Review – Mark of Calth, Part 1

Man, I have been putting this off. I was intending to do a quick snappy review of Mark of Calth when I got back from holiday… that was nearly three weeks ago! But I felt the need to gush about the latest Horus Heresy offering from Black Library, and gushing is what I shall do.

calth

Mark of Calth is one of the Horus Heresy anthologies, similar to Tales of Heresy and The Primarchs. Mark of Calth is different from these other anthologies though, as it is awesome rather than mediocre. Each short story in the anthology is set after the events of Dan Abnett’s Know No Fear, a book so good it gives me an inappropriate nerd-stiffy. What does that mean? Well, Calth, the once-glorious jewel in the Ultramarine’s private little kingdom, is now a blasted, post-apocalyptic landscape thanks to Chief Dickface Kor Phaeron blasting the sun.

"SORRY, CAN'T HEAR YOU OVER ALL THIS GENOCIDE I'M CAUSING."
“SORRY, CAN’T HEAR YOU OVER ALL THIS GENOCIDE.”

All that’s left on Calth are the Ultramarines, some unlucky civilians and mortal soldiers, and the Word Bearers who were left behind. A long and bitter war of survival begins, with deeds both heroic and atrocious committed. Let’s dive in, shall we?

The Shards of Erebus    (Guy Hayley)

Erebus, First Chaplain of the Word Bearers, forges new anathame blades from the original athame sword he used (indirectly) to wound and ultimately corrupt Warmaster Horus, and presents them to the Word Bearer commanders who will be leading the assault on Calth. Erebus also learns more sorcery from the tribes of Davin, learning how to do the “Subtle Knife” trick of slicing a hole in the universe for a bit of sneaky teleporting. Aaaand… not much else happens. Oh, there’s a nice bit of character building between various Word Bearer characters, and it’s good to know exactly how Erebus learned these new powers. The story’s well written but ultimately a bit dull. Not a great start to the anthology, but I’ve read much, much worse.

 

Calth That Was   (Graham McNeil)

The title of this story always makes me think of Firefly. I was initially wary of this story, as it’s written by Graham McNeil, who… isn’t exactly to my tastes. The last book of his I read was Thousand Sons, which was… okay? I wasn’t impressed with his stories in the other Horus Heresy anthologies, and I skipped The Outcast Dead entirely on the advice of a friend. I’m not hating on McNeil, not at all, it’s just that there’s something about his style of writing that I’m not fond of.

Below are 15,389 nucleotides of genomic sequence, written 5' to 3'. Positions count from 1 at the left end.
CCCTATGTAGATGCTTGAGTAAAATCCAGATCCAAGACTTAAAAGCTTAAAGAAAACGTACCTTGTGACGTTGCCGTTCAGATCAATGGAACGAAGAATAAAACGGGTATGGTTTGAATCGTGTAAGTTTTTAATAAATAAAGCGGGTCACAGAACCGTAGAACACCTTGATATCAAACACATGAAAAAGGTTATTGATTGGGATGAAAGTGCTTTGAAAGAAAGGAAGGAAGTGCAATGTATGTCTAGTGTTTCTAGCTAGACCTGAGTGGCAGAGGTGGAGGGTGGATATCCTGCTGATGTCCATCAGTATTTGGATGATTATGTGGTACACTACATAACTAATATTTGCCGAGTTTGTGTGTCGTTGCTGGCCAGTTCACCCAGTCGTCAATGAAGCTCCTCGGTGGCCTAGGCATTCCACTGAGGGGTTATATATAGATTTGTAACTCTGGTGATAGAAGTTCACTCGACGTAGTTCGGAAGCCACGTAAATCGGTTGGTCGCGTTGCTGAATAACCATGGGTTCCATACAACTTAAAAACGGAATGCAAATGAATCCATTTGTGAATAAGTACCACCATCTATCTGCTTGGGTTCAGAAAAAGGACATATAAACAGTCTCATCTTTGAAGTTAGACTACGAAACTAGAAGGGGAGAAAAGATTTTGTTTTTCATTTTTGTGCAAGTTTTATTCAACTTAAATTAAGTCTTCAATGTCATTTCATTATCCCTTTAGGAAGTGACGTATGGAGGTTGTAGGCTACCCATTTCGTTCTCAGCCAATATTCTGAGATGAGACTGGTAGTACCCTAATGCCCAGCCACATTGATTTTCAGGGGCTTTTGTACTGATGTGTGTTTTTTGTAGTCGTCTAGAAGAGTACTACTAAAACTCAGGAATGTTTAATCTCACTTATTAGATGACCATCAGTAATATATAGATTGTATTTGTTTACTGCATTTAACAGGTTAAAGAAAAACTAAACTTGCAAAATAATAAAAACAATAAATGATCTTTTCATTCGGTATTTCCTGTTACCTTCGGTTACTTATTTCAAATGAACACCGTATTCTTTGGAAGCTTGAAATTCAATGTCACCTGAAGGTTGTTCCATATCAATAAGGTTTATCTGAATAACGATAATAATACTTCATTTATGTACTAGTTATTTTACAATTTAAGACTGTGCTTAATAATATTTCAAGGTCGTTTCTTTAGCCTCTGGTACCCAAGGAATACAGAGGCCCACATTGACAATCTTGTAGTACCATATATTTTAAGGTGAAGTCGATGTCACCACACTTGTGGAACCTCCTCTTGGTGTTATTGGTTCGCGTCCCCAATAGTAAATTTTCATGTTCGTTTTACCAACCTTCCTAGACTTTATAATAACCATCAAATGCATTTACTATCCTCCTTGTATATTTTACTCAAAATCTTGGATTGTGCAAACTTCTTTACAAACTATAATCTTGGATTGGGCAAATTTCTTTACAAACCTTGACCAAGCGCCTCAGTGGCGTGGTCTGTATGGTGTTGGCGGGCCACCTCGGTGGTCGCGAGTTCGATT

Calth That Was has forced me to reconsider my opinions.

It’s the longest story in the book, and it’s great. It mostly follows Remus Ventanus and the Ultramarine equivalent of the Inglorious Basterds, going around and kicking in the teeth of Word Bearers. On the other side, you have Maloq Kartho and Hol Beloth of the Word Bearers trying to wipe out the Ultramarine resistance, though Kartho has plans of his own… An awesome bit of fiction; this is the anthology’s bolter-porn, chock-full of classic Warhammer 40,000 stuff; daemons, crunchy, visceral action, kickass Space Marines, the works. Excellent stuff. McNeil, you’re back on my list.

 

Dark Heart  (Anthony Reynolds)

So we go from an awesome story to… urgh. I’ll be blunt; I can’t stand Anthony Reynold’s “Dark X” books. I read Dark Apostle back in the day, because I’ve always loved the Word Bearers and Dark Apostle was pretty much the only fiction for them. It was… fine. Then I tried to read Dark Disciple and gave up about a third of the way through. I just had an issue with Marduk, aka Mr Massive Fucking Mary Sue. So, guess who the main character of Dark Heart is? Because, you know, god forbid you write about a different character with some actual personality.

So, what happens? Nothing of any real consequence. Marduk is inducted into a veteran assault squad because he’s so super-special-awesome, and then he effortlessly kills a bunch of Ultramarines, then he team-kills his mentor using some secret daemonic sorcery that only he knows because he’s so super-special-awesome. Then he talks smack to Kor Phaeron because he’s such a badass and OH FOR FUCK’S SAKE.

 

The Traveller (David Annandale)

I haven’t read Annandale’s stuff before, but this was pretty damn good. The focus is on the civilians of Calth who are surviving in the arcologies, and how very much it sucks to be them. This is more of a horror story than any other in the book, with all the ingredients to make a tasty terror pudding; paranoia, madness, and sudden spurts of senseless and horrific violence. Admittedly, you can see the twist coming from a mile off, but it’s always refreshing to have a story set during the Horus Heresy that isn’t focused on the Astartes or the Mechanicum, but instead the people who have to deal with the consequences.

 

In Part 2, I’ll ramble on about the other four stories in the anthology; A Deeper Darkness, The Underground War, Athame, and Unmarled.

 

Gareth

 

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